MarketTech 2.0: Why 2013 Will Bring Increased Consolidation of Marketing Technologies

February 13, 2013, Posted by Byron Bardy

Whether you are the Chief Marketing Officer of a small, local business or a Global 2000 brand, the number of marketing tools your team is asking you to purchase today is likely overwhelming.  While rapid innovation of digital marketing technologies is helping to transform Marketing “into the new Finance” with their ability to measure and track ROI, the plethora of solutions also presents a conundrum for CMOs trying to allocate scarce resources in a time of increasingly constrained budgets.  Here’s but a small sampling of the marketing “tools” CMOs are being asked to evaluate today:

  • Cross-channel Campaign Management
  • Customer Communities
  • Digital Asset Management
  • eCommerce
  • Event Management
  • Landing Pages & Microsites
  • Loyalty Management
  • Marketing Automation
  • Marketing Resource Management
  • Mobile Marketing & Analytics
  • Search, Display & Video Ad Management
  • Search Engine Optimization
  • Social Analytics
  • Social Brand Engagement
  • Social Listening & Response
  • Social Media Management
  • Video Management & Delivery
  • Web Analytics
  • Web Content Management

Clearly, this alphabet soup is enough to give any CMO a migraine!

In addition to the challenge of deciding which of these shiny new technologies to buy, CMOs need buy-in from the CIO, the gatekeepers for IT deployments.  In fact, it is this relationship between the CMO and the CIO that can determine the fate of marketing strategies and initiatives for many companies, large and small.  Even for SMB companies with no IT department, the effort required to manage tens of disparate cloud-based solutions is becoming increasingly more taxing.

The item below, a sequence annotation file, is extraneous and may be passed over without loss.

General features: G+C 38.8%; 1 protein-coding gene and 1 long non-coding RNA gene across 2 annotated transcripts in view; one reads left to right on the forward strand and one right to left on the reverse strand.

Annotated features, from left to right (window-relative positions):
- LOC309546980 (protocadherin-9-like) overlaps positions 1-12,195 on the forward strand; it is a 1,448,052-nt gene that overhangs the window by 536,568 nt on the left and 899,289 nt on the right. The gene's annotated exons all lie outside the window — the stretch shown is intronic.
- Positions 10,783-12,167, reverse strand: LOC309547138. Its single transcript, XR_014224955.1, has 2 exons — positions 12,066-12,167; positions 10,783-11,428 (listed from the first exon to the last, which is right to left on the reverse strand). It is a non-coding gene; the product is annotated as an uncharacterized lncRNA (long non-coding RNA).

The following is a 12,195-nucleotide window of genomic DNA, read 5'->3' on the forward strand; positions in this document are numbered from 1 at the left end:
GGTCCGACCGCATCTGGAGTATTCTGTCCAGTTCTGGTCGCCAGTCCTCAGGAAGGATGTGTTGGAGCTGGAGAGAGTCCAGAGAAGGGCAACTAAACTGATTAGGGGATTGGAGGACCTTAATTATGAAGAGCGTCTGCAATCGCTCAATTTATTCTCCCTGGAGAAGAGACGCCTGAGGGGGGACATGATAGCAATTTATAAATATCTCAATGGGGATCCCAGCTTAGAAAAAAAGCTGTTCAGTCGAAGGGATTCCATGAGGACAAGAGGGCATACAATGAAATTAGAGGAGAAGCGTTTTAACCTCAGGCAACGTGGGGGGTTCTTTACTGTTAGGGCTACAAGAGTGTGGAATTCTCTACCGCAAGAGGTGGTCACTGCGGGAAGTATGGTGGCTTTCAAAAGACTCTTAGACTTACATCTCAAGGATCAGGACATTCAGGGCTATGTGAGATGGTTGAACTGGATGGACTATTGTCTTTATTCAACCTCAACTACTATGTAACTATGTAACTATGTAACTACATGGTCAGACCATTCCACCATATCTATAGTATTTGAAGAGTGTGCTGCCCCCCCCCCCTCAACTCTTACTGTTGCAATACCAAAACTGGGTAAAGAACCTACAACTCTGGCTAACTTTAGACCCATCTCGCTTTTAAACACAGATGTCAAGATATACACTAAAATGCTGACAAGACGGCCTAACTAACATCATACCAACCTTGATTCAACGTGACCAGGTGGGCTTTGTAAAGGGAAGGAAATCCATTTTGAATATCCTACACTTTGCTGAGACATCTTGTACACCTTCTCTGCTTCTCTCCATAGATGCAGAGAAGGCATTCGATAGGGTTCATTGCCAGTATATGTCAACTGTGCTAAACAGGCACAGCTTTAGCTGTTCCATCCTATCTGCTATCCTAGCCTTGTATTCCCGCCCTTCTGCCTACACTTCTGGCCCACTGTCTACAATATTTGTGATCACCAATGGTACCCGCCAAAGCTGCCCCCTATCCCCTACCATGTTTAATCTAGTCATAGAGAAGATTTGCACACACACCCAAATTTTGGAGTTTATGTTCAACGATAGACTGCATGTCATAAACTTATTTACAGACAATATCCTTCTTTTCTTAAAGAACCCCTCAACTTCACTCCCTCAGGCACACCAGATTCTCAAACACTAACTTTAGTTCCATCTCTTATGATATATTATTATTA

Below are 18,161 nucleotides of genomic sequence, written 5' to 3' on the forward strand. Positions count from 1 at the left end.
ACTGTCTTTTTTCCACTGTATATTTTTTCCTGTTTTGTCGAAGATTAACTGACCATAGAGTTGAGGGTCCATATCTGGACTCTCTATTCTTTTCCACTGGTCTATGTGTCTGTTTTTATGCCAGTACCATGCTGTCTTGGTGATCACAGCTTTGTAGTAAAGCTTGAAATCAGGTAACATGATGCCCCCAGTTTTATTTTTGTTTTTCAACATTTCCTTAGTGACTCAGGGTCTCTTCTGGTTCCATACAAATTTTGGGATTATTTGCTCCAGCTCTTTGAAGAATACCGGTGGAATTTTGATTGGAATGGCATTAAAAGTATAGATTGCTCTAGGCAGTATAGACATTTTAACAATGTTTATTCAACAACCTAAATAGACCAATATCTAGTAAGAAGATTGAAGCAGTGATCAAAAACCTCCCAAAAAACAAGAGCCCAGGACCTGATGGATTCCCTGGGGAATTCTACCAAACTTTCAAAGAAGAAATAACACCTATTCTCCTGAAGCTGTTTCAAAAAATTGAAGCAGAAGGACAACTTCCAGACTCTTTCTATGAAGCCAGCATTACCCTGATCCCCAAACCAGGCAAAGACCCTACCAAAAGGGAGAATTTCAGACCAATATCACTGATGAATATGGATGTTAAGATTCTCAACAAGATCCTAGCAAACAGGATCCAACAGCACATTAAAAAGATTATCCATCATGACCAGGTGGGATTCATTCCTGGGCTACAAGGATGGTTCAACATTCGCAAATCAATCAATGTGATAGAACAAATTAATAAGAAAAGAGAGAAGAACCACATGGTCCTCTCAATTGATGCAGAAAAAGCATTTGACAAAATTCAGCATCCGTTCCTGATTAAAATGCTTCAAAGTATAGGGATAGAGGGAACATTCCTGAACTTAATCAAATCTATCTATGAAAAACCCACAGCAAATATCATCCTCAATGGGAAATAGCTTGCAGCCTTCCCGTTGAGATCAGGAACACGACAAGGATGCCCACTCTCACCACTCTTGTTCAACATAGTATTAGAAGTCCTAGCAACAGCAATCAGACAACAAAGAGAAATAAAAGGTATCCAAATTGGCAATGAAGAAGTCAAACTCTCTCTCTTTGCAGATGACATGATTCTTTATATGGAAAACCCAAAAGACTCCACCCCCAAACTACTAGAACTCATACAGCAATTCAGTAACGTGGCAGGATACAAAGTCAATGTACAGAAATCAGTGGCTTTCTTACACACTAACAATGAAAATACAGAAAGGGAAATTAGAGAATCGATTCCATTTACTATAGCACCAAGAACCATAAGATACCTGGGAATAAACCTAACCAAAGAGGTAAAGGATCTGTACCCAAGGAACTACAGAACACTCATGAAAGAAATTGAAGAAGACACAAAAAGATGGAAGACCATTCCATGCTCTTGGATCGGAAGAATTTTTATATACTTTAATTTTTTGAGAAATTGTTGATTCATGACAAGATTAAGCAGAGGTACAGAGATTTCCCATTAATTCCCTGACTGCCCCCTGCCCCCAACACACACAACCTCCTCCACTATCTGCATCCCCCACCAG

According to IBM’s 2011 study of over 1,700 CMOs across the globe, four of the ten largest obstacles to adopting new technology are related to Marketing’s relationship with the IT function.  “It’s easy to see the potential of many new tools, but it’s rarely simple to integrate them with the organization’s existing systems,” a food, beverage and tobacco CMO in the United Kingdom warned.  “The complexity of integrating a new system with other systems too often destroys the ROI of the new system,” she added.

Between the growing number of discrete solutions and the evolution of the relationship between Marketing and IT, we believe that the Marketing technology landscape will continue to consolidate in 2013.  Oracle’s recently announced deal to acquire Eloqua just five months after its IPO is a prime example of the consolidation trend that will continue to gain momentum.

CMOs will increasingly look to decrease the number of vendors they depend on and will gravitate toward Marketing technology providers that can offer them the broadest variety of the above solutions under a single customer experience platform.  On the vendor side, Adobe’s latest ad campaign touting their Marketing Cloud as a “complete set of integrated solutions” is a recognition of this trend.  In short, the proverbial “one throat-to-choke” rule will become more and more prevalent in the MarketTech industry as it matures from early adopters to mainstream.

About the author

Byron Bardy is a Partner at Catapult Advisors, an investment bank providing M&A and capital raising advice to leading software and internet companies.